I understand the point Claude’s making. But he can’t have it both ways: either cutting these rights is a big issue which will benefit company profits (which does lead to increased hiring and help reduce unemployment) or it is a drop in the ocean and have little effect, in which case, why is he so upset? My view is that state statutory redundancy and sick-pay and tribunal rights for workers have little effect on job security, and less on the workers’ feeling of job security. Their effect on employers behaviour in terms of jobs created will likewise be small. On balance, I think the trade-off is worth it. If you want to be secure at work, work hard and make yourself invaluable to your employer.
Unemployment is not constant: it is a statistical result of two fast flowing streams: people entering the job-market from education for example, or redundancy; and those getting jobs. Even during a recession 10% of people leave the unemployment pool every month, and it is this stream: getting jobs, which is the more variable. Jobs are lost at a more constant rate over the cycle than are created. Thus it makes sense if, and if you’re a sensible government you do, want to reduce unemployment, it makes sense to concentrate on job creation rather than job destruction which is much less amenable to government action.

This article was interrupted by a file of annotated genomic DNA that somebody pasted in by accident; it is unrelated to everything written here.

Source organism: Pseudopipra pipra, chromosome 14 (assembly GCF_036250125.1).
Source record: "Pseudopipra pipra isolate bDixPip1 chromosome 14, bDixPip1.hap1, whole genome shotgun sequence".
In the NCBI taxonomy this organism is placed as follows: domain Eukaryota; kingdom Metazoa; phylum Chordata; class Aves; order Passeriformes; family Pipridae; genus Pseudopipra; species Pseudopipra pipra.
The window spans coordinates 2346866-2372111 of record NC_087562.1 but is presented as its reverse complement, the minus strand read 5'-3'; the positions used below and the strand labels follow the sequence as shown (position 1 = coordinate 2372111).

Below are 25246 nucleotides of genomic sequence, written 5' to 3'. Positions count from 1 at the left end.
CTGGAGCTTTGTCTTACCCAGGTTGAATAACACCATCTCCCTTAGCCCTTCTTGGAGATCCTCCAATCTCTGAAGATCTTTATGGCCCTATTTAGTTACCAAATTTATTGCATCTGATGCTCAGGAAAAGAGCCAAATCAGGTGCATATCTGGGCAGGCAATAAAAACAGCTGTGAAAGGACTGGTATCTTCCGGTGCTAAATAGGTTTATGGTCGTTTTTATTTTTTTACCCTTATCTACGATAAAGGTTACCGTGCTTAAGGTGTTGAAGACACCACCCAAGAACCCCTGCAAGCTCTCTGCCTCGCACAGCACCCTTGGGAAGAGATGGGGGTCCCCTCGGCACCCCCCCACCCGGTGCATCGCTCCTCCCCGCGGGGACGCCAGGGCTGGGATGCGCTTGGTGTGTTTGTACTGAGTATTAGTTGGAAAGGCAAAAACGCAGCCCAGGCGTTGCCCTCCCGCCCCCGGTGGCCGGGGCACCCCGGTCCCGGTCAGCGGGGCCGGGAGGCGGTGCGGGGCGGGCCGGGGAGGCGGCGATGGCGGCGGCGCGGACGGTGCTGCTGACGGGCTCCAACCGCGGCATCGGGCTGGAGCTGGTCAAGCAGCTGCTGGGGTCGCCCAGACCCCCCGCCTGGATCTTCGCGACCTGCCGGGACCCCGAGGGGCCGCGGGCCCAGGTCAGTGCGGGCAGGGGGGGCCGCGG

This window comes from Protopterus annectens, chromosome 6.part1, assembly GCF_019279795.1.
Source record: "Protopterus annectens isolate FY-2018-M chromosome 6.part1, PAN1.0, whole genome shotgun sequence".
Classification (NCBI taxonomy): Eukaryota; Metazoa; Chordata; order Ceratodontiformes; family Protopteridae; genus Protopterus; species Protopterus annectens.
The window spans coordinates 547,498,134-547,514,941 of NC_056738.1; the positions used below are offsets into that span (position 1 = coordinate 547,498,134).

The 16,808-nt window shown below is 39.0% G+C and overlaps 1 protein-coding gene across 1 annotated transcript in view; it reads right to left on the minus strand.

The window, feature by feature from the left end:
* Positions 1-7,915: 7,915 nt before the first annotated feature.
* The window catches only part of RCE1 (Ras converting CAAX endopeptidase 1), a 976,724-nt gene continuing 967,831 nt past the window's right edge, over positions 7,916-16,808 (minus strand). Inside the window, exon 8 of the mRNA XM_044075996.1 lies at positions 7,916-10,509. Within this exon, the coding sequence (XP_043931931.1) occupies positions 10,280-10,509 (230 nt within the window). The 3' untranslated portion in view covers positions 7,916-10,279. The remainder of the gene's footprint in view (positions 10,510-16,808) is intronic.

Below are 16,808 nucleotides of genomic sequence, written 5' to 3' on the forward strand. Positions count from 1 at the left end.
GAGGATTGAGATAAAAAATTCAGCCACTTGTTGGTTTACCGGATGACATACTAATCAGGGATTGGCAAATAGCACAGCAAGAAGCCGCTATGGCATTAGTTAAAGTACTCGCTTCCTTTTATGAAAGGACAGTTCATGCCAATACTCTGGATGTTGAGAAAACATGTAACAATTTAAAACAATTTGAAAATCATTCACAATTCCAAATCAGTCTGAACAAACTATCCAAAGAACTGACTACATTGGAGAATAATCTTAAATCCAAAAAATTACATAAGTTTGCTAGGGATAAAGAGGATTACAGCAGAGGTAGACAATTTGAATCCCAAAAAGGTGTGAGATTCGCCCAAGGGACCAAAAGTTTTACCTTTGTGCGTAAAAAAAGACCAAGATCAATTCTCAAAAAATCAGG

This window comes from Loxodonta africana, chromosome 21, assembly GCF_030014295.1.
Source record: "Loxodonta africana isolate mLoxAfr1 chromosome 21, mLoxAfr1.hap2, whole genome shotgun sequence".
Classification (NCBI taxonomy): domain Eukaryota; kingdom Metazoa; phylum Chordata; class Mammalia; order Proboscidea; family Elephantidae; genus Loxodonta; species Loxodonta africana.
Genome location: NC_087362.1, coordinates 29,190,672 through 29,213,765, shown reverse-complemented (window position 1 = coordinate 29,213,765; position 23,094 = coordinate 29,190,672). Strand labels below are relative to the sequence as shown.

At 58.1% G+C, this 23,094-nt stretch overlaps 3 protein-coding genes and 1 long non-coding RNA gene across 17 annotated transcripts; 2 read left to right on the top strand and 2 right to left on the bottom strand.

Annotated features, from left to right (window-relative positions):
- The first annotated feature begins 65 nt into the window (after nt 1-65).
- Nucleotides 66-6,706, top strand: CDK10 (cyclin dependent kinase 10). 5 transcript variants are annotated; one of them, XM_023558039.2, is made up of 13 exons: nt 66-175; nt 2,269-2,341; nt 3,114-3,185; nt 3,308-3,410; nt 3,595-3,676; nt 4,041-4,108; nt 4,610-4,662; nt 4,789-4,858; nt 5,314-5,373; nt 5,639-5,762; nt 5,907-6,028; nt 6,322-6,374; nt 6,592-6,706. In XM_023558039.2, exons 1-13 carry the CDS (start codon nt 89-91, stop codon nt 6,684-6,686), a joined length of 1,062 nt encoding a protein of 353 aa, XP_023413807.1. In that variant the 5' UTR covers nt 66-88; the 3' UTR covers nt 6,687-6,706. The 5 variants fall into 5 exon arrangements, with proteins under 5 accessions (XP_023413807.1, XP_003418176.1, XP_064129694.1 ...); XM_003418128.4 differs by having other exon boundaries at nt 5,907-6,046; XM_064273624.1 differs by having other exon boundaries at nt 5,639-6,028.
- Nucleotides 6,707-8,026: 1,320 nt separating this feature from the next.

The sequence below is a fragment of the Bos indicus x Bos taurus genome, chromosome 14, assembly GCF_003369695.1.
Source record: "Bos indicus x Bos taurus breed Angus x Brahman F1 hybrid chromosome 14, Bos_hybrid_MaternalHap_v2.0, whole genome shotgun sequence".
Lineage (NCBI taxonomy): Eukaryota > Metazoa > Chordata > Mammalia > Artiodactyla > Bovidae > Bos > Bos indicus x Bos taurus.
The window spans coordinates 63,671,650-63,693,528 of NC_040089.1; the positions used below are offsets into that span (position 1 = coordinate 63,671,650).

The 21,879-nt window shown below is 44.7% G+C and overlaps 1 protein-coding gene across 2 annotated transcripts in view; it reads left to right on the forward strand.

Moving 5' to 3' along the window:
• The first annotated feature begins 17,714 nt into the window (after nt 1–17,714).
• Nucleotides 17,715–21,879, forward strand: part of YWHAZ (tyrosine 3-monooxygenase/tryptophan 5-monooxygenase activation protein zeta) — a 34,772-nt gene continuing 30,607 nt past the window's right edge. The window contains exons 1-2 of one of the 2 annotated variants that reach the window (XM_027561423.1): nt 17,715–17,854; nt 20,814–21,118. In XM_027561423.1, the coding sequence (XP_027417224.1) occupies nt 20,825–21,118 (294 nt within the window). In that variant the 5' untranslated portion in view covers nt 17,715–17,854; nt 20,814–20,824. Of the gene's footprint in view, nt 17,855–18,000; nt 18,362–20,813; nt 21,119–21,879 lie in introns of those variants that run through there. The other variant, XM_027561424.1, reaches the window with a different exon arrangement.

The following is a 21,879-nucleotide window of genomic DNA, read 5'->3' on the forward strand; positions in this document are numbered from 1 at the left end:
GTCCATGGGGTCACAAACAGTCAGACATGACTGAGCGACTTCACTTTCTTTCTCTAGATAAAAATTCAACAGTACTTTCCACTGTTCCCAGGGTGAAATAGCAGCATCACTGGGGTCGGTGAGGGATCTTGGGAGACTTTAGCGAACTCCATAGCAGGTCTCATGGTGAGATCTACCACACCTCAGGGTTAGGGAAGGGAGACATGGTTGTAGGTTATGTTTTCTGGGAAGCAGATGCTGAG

The effect, as I mentioned above of job protection on unemployment is extremely difficult to tease out of much larger cyclical effects of the business cycle. But the effect is clearer in the more volatile seasonable data. Job protection significantly reduces job flows. It can also be teased out of intra-regional data: flexibility reduces (some) unemployment. The coalition’s policy is a step towards creating a more dynamic job market that has a better chance of creating full employment than ever stronger job protection for the decreasing band of workers lucky(?) enough to secure a job for life, ever will.
Your job is in your hands. If you’re relying on the law to prevent yourself getting fired, you’re either on the way there, or you work in the public sector.
http://bracken.uk.com/wp-content/uploads/2017/07/logo-2.png00Malcolm Brackenhttp://bracken.uk.com/wp-content/uploads/2017/07/logo-2.pngMalcolm Bracken2011-01-14 20:00:002017-07-21 01:43:52Hiring and Firing people